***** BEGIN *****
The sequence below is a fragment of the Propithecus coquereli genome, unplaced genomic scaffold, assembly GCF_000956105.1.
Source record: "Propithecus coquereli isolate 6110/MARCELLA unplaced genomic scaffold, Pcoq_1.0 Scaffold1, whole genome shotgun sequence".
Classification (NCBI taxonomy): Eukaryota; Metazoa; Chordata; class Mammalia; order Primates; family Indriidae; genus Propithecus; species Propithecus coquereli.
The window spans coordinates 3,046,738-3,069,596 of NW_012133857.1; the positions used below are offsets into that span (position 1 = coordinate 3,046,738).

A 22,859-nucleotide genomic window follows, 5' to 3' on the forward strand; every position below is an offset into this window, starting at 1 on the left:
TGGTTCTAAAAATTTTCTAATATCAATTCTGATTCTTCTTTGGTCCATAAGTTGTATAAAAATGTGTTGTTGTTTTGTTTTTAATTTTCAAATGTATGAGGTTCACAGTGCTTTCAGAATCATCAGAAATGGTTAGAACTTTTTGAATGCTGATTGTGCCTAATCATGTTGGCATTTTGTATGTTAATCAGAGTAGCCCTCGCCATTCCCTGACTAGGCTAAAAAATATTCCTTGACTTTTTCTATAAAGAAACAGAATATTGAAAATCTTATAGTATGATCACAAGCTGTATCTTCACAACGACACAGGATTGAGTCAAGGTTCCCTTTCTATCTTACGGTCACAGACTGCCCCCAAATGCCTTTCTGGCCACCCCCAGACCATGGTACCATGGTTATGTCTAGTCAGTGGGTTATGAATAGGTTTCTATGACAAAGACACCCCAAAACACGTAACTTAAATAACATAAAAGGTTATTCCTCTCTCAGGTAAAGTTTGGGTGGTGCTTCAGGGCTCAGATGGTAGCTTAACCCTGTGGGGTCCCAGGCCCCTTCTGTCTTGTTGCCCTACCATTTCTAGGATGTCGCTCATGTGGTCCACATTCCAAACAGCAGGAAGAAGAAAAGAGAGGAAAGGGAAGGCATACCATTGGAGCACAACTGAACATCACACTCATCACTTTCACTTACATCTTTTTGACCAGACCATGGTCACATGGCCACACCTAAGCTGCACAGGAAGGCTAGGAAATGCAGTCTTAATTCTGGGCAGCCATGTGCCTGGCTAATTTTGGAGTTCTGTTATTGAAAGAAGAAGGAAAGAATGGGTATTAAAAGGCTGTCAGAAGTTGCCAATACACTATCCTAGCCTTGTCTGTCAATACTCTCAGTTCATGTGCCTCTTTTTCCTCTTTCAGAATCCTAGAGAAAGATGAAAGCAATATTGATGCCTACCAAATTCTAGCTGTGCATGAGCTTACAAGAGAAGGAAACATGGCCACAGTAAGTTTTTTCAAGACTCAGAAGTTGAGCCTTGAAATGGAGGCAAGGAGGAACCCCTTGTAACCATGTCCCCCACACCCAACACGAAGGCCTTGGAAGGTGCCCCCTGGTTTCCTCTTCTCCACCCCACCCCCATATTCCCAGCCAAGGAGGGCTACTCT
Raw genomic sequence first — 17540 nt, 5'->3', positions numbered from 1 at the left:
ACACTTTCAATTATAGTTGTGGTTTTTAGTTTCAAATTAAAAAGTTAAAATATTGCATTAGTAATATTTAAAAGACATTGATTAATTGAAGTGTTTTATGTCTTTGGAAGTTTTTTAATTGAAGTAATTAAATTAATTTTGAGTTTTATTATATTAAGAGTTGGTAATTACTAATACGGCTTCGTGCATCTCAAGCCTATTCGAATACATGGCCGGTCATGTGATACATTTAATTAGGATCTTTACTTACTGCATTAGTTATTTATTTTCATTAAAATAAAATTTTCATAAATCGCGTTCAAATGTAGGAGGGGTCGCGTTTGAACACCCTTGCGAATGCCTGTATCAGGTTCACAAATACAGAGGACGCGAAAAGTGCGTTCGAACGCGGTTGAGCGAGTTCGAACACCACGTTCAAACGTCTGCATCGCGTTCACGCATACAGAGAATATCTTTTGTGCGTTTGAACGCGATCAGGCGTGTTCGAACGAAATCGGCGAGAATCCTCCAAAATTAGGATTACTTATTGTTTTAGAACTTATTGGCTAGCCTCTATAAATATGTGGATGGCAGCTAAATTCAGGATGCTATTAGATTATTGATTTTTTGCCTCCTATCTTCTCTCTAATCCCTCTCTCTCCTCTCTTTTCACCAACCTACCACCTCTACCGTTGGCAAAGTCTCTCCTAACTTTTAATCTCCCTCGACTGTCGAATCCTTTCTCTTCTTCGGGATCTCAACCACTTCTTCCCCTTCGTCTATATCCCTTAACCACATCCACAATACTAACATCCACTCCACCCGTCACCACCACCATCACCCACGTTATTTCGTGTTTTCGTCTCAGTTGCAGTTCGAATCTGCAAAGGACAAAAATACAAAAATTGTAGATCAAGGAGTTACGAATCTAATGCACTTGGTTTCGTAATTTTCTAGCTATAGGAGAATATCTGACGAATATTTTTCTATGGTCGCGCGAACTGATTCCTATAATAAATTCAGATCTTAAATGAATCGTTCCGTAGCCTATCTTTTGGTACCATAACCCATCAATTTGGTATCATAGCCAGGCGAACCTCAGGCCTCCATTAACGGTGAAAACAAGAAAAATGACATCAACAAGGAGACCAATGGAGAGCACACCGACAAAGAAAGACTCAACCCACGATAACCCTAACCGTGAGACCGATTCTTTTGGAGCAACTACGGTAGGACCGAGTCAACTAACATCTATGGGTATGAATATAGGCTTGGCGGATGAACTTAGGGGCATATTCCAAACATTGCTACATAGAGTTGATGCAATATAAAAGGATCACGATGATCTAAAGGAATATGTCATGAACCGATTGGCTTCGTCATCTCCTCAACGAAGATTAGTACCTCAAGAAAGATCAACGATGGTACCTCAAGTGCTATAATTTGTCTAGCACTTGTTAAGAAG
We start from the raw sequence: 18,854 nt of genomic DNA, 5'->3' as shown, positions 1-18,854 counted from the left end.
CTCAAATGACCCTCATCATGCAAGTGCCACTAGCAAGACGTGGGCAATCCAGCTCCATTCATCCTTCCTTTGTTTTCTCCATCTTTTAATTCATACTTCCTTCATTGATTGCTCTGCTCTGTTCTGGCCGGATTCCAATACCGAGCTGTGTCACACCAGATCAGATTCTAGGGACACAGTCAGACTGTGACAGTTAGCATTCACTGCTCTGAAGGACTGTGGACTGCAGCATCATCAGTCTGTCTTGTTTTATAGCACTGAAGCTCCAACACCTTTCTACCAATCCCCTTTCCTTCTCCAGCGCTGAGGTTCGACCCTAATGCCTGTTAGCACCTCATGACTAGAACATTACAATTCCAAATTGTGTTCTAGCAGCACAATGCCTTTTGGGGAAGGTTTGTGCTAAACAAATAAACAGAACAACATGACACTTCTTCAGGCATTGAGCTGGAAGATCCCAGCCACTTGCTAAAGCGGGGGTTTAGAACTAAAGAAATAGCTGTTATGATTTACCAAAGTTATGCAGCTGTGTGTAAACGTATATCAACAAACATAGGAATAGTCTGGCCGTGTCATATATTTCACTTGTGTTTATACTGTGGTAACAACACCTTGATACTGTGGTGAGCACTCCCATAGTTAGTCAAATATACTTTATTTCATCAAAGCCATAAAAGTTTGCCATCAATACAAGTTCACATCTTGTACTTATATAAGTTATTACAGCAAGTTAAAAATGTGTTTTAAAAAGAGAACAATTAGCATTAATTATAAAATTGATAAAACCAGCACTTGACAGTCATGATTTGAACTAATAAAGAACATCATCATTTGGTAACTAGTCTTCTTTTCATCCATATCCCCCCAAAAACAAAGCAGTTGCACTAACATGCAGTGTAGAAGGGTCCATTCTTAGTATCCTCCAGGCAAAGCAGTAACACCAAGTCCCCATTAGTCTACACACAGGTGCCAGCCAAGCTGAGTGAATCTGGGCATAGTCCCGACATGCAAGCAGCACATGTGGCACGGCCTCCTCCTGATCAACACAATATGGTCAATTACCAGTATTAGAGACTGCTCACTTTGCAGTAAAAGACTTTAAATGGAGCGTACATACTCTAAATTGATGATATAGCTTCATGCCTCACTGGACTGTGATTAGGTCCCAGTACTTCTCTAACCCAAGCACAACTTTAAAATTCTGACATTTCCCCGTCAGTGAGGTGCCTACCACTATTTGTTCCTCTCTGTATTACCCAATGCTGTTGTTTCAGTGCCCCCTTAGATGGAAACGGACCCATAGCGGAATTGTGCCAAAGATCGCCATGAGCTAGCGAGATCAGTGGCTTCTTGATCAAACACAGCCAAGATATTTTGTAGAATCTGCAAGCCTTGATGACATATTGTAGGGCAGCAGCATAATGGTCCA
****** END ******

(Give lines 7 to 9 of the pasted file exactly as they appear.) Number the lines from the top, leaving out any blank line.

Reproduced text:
Raw genomic sequence first — 17540 nt, 5'->3', positions numbered from 1 at the left:
ACACTTTCAATTATAGTTGTGGTTTTTAGTTTCAAATTAAAAAGTTAAAATATTGCATTAGTAATATTTAAAAGACATTGATTAATTGAAGTGTTTTATGTCTTTGGAAGTTTTTTAATTGAAGTAATTAAATTAATTTTGAGTTTTATTATATTAAGAGTTGGTAATTACTAATACGGCTTCGTGCATCTCAAGCCTATTCGAATACATGGCCGGTCATGTGATACATTTAATTAGGATCTTTACTTACTGCATTAGTTATTTATTTTCATTAAAATAAAATTTTCATAAATCGCGTTCAAATGTAGGAGGGGTCGCGTTTGAACACCCTTGCGAATGCCTGTATCAGGTTCACAAATACAGAGGACGCGAAAAGTGCGTTCGAACGCGGTTGAGCGAGTTCGAACACCACGTTCAAACGTCTGCATCGCGTTCACGCATACAGAGAATATCTTTTGTGCGTTTGAACGCGATCAGGCGTGTTCGAACGAAATCGGCGAGAATCCTCCAAAATTAGGATTACTTATTGTTTTAGAACTTATTGGCTAGCCTCTATAAATATGTGGATGGCAGCTAAATTCAGGATGCTATTAGATTATTGATTTTTTGCCTCCTATCTTCTCTCTAATCCCTCTCTCTCCTCTCTTTTCACCAACCTACCACCTCTACCGTTGGCAAAGTCTCTCCTAACTTTTAATCTCCCTCGACTGTCGAATCCTTTCTCTTCTTCGGGATCTCAACCACTTCTTCCCCTTCGTCTATATCCCTTAACCACATCCACAATACTAACATCCACTCCACCCGTCACCACCACCATCACCCACGTTATTTCGTGTTTTCGTCTCAGTTGCAGTTCGAATCTGCAAAGGACAAAAATACAAAAATTGTAGATCAAGGAGTTACGAATCTAATGCACTTGGTTTCGTAATTTTCTAGCTATAGGAGAATATCTGACGAATATTTTTCTATGGTCGCGCGAACTGATTCCTATAATAAATTCAGATCTTAAATGAATCGTTCCGTAGCCTATCTTTTGGTACCATAACCCATCAATTTGGTATCATAGCCAGGCGAACCTCAGGCCTCCATTAACGGTGAAAACAAGAAAAATGACATCAACAAGGAGACCAATGGAGAGCACACCGACAAAGAAAGACTCAACCCACGATAACCCTAACCGTGAGACCGATTCTTTTGGAGCAACTACGGTAGGACCGAGTCAACTAACATCTATGGGTATGAATATAGGCTTGGCGGATGAACTTAGGGGCATATTCCAAACATTGCTACATAGAGTTGATGCAATATAAAAGGATCACGATGATCTAAAGGAATATGTCATGAACCGATTGGCTTCGTCATCTCCTCAACGAAGATTAGTACCTCAAGAAAGATCAACGATGGTACCTCAAGTGCTATAATTTGTCTAGCACTTGTTAAGAAG
We start from the raw sequence: 18,854 nt of genomic DNA, 5'->3' as shown, positions 1-18,854 counted from the left end.